Thursday, 25 February 2016

From the archive: "The Secret in Their Eyes"

Since his international breakthrough feature - 2003's enjoyable comedy-drama Son of the Bride - the Argentinian writer-director Juan José Campanella has been plying his trade in U.S. procedural drama, of the House and Law & Order variety. The influence of these series can be felt on Campanella's latest, The Secret in Their Eyes, which beat A Prophet and The White Ribbon to take this year's Best Foreign Language Film Oscar, and - in doing so - confirmed my suspicion the Academy will always plump for the subtitled offering it feels closest to, regardless of said film's ultimate quality. Oscar surely felt more at home among Secret's crime scenes and depositions than it would have been in the middle of a race war between Arabs and Sicilians, or trying to figure out the complexities of German Protestantism. In short: Campanella got lucky. Maybe his time in television has left him with friends in high Hollywood places.

Secret takes place in two timelines simultaneously, cutting back and forth to demonstrate the ripples the past has left, and keeps making, on the surface of the present. It's here we find Campanella's regular lead Ricardo Darin as Esposito, a legal investigator using his retirement to try and nail down the one case that got away from him: the rape and murder of a young bride, presented as the sort of photogenic corpse that might well inspire obsession in certain morbidly inclined males. Reunited with his former boss, the weathered judge Irene (Soledad Villamil) - upon whom our hero has been cultivating a serious, 25-year office crush - he's inspired to recollect his scattered memories, and to establish once and for all, with the benefit of hindsight, whodunnit.

Your involvement with The Secret in Their Eyes may depend entirely on how you come to view this relationship, between two lived-in middle-agers given cause to reflect upon a quarter-century of personal and professional regrets. Is this, as the Academy clearly thought, foundation enough for a mature and adult entertainment? Or is it instead the basis for a creaky, at times outright cranky film, one where the autumnal romance skews terribly the central murder investigation? Campanella's theme, after all, is quiet obsession, the kind that can lead a widower to sit on a train station platform every day hoping to catch a glimpse of his beloved, or to pursue a grudge long after the forces of law have exhausted all their leads.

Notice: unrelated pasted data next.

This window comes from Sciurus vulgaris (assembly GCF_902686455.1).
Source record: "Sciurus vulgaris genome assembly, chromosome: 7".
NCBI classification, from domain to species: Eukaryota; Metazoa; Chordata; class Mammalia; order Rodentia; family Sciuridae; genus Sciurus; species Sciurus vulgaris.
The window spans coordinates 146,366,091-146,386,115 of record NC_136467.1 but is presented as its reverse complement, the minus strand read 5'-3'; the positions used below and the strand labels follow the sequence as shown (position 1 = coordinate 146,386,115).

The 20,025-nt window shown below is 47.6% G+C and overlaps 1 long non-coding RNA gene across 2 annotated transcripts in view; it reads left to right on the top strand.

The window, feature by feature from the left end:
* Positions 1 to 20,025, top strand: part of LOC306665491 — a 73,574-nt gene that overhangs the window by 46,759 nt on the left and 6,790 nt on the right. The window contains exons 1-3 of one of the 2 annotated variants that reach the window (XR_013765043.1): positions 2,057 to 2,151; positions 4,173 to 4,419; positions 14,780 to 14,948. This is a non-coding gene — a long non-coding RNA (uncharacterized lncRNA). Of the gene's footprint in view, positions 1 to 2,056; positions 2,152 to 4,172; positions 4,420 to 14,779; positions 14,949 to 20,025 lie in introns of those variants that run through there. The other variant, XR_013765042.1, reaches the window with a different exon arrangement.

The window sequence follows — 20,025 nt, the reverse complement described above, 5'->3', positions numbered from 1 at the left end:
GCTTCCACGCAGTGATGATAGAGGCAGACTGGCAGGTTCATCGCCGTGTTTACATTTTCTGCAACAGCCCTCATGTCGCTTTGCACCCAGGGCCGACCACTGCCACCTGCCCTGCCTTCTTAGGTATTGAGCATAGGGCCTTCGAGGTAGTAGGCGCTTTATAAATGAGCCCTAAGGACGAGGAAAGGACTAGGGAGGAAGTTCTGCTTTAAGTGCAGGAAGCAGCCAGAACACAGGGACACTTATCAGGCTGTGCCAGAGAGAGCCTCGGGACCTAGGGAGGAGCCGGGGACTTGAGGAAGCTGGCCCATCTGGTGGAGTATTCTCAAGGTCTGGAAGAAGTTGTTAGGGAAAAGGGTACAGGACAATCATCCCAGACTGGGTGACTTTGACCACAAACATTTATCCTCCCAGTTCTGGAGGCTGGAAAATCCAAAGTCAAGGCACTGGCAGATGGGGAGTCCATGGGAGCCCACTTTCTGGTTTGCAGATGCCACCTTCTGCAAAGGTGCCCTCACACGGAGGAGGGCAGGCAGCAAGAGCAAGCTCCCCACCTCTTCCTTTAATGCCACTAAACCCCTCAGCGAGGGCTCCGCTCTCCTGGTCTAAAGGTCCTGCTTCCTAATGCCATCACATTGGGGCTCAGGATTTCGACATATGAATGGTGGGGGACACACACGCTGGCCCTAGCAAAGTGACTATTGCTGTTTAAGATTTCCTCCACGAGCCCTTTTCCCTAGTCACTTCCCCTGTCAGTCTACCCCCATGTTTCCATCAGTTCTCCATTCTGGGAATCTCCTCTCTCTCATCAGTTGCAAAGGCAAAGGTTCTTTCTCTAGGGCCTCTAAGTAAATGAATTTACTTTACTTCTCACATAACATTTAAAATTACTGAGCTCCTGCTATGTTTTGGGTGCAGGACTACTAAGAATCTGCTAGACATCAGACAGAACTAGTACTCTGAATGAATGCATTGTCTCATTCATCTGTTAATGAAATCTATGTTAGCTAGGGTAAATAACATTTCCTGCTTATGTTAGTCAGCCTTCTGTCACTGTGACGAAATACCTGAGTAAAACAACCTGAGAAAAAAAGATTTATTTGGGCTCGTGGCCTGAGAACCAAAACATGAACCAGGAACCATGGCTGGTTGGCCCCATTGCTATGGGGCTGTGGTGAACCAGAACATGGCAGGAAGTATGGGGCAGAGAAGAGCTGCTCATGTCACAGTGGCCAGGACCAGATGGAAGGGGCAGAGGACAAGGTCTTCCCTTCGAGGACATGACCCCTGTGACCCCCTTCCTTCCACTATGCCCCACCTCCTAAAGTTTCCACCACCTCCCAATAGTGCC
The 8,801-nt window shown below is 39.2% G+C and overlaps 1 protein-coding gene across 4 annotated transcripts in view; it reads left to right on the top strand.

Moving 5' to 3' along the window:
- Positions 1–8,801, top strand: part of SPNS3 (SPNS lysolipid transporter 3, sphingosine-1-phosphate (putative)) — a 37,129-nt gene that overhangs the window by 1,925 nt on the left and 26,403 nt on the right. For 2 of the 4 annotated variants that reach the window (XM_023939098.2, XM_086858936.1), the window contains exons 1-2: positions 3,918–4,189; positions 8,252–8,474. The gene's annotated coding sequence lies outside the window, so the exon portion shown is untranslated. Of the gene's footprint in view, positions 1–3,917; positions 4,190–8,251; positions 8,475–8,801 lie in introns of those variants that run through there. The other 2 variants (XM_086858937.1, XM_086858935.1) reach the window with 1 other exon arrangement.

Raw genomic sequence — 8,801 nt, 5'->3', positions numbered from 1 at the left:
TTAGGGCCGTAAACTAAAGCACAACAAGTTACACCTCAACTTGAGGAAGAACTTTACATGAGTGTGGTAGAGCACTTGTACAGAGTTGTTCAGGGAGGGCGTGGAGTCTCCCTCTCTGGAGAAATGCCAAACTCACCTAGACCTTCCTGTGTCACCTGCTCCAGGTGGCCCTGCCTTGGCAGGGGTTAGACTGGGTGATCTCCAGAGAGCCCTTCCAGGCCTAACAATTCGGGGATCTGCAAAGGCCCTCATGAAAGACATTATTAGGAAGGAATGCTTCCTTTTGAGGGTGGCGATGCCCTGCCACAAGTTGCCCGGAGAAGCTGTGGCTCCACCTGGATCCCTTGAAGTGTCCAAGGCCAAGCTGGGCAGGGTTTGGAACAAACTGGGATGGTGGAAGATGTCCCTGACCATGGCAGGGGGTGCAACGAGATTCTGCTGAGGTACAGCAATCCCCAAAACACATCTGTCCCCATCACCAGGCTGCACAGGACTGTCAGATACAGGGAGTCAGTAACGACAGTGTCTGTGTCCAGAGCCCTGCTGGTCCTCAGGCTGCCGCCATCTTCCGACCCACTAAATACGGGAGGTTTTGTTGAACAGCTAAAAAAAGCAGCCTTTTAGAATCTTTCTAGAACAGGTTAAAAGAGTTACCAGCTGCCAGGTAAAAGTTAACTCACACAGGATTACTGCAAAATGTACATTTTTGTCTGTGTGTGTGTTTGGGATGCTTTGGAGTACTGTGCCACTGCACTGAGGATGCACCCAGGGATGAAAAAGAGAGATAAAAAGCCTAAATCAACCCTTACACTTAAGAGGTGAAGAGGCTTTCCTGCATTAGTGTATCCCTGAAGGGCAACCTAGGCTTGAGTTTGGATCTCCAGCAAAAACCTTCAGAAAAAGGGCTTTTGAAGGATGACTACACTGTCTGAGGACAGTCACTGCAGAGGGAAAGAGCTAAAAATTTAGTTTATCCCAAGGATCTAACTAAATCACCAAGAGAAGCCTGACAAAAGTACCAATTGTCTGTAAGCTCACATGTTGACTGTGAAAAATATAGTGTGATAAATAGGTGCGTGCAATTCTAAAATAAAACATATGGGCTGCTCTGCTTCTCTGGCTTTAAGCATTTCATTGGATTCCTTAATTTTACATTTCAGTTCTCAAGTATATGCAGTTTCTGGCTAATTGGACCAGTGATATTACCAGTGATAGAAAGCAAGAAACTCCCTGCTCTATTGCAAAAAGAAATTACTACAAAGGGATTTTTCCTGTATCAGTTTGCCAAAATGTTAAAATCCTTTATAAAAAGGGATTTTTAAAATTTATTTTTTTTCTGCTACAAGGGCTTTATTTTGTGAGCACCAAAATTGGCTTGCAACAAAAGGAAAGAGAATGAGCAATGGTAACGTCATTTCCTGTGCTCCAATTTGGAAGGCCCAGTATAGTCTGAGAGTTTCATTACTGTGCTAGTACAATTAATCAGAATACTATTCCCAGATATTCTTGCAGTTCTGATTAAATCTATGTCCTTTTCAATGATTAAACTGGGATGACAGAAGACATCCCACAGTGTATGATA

Yet - shot through with an amber-hued nostalgia - the film's line of inquiry is persistently more romantic than forensic: this, presumably, is the reason it got the Oscar, and a film like David Fincher's Zodiac didn't get a sniff back in 2008. Fincher, at least, was scrupulous in his evocation of a time before criminal databases, when pen-pushing and legwork had to take up the investigative slack. When Campanella dispatches Darin's Esposito and his alcoholic (and clearly doomed) sidekick to a football stadium in the vain hope of apprehending one suspect, it's really just an excuse for the filmmaker to inject some helicopter shots and chase scenes into a work that otherwise remains as desk-bound as David Brent - the two lawyers could as easily have happened across their man walking down an empty street.

The differences between the two films prove instructive. Zodiac - based on fact - dared to portray obsession as a force that drove people apart (or left them unhinged). Secret - which is pure fiction, and feels more Hollywood in its cathartic story arcs - proposes that obsession is useful because it brings people together, in interrogation chambers or over cups of coffee; that it is, in fact, a kind of alchemy, fostering all manner of previously unexplored chemistries. It's true that Darin exudes a rare, wry charisma, and that Villamil's scarcely faded beauty holds the eye, but - outside the final act, with its ageing latex and melodramatic plot hikes - their scenes together are where the film is at its phoniest. In Campanella's eyes, the young woman's rape and murder can be considered a positive thing because, eventually, it meant the lawyer working the case got more than a nod and a wink from the foxy judge he was jonesing for. I don't know about you, but that's what I'd call a bit off.

(August 2010)

An American remake, simply titled Secret in their Eyes, opens in cinemas nationwide tomorrow and is reviewed here.

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